Development of electrocardiogram intervals during growth of FVB/N neonate mice
1 Human Molecular Genetics Program, Children's Memorial Research Center, 2300 Children's Plaza, PO Box 211, Chicago, IL 60614, USA
2 Department of Pediatrics, Feinberg School of Medicine, Northwestern University, Chicago, IL, 60611, USA
3 Mouse Specifics, Inc., Boston, MA, 02169, USA
4 Biostatistics Research Core, Children's Memorial Research Center, Feinberg School of Medicine, Northwestern University, Chicago, IL, 60611, USA
BMC Physiology 2010, 10:16 doi:10.1186/1472-6793-10-16Published: 24 August 2010
Electrocardiography remains the best diagnostic tool and therapeutic biomarker for a spectrum of pediatric diseases involving cardiac or autonomic nervous system defects. As genetic links to these disorders are established and transgenic mouse models produced in efforts to understand and treat them, there is a surprising lack of information on electrocardiograms (ECGs) and ECG abnormalities in neonate mice. This is likely due to the trauma and anaesthesia required of many legacy approaches to ECG recording in mice, exacerbated by the fragility of many mutant neonates. Here, we use a non-invasive system to characterize development of the heart rate and electrocardiogram throughout the growth of conscious neonate FVB/N mice.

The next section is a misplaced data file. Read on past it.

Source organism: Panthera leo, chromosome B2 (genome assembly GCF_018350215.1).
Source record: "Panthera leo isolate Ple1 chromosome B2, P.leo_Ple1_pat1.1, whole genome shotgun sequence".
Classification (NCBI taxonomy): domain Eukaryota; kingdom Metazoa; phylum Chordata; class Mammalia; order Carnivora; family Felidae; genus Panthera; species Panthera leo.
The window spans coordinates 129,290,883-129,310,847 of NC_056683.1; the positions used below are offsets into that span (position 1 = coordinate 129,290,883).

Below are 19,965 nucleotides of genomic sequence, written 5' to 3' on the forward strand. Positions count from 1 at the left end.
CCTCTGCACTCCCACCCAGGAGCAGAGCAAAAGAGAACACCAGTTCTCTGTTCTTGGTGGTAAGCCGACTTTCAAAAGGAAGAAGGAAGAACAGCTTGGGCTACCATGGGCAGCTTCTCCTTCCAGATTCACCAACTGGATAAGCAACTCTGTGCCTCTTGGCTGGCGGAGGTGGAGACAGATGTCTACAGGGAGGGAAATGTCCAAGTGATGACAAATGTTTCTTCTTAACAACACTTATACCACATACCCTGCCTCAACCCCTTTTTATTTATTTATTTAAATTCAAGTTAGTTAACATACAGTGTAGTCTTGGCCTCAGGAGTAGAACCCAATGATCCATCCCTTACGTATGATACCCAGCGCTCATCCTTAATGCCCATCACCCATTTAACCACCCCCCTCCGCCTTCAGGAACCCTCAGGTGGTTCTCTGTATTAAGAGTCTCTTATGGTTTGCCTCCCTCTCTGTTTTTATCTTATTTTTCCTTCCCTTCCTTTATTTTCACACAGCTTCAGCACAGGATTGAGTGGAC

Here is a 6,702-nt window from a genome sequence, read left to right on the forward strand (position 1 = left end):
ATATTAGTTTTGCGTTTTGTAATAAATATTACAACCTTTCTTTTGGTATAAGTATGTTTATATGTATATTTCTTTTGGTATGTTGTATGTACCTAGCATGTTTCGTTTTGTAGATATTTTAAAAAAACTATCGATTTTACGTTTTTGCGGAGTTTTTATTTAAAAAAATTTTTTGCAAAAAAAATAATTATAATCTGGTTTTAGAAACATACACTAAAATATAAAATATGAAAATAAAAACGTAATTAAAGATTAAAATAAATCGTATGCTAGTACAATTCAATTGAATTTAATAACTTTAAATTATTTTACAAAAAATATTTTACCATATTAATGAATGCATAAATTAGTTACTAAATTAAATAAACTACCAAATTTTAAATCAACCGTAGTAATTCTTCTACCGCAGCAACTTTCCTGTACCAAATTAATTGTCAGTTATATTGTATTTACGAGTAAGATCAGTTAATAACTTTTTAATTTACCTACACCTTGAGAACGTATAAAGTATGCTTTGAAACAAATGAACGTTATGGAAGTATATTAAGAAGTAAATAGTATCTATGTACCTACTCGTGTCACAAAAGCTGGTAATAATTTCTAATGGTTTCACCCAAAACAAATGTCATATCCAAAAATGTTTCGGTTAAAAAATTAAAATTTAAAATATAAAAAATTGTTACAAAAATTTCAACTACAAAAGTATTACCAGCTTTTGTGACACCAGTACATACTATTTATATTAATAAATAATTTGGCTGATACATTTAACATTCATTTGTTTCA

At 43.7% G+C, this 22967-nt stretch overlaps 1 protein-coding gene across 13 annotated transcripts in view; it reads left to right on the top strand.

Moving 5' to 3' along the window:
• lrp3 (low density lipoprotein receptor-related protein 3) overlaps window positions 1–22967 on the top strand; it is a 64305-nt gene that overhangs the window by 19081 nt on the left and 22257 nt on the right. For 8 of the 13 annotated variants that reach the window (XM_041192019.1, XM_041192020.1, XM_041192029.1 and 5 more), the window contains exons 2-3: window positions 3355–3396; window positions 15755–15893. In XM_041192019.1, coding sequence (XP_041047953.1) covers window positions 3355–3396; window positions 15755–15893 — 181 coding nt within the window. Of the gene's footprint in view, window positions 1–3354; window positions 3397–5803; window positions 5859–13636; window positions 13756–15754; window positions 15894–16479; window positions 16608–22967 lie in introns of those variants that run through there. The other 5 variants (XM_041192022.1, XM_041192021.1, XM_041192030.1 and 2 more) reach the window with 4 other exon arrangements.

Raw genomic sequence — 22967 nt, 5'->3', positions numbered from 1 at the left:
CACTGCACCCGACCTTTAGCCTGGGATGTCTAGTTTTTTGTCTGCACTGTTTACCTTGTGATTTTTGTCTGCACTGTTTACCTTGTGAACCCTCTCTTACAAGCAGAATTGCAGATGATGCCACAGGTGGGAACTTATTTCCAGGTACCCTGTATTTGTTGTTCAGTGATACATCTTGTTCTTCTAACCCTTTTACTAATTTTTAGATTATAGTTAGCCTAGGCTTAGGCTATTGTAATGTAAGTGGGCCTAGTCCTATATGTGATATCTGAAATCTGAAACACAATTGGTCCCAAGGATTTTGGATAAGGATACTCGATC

We examine ECG waveforms as early as two days after birth. At this point males and females demonstrate comparable heart rates that are 50% lower than adult mice. Neonatal mice exhibit very low heart rate variability. Within 12 days of birth PR, QRS and QTc interval durations are near adult values while heart rate continues to increase until weaning. Upon weaning FVB/N females quickly develop slower heart rates than males, though PR intervals are comparable between sexes until a later age. This suggests separate developmental events may contribute to these gender differences in electrocardiography.
We provide insight with a new level of detail to the natural course of heart rate establishment in neonate mice. ECG can now be conveniently and repeatedly used in neonatal mice. This should serve to be of broad utility, facilitating further investigations into development of a diverse group of diseases and therapeutics in preclinical mouse studies.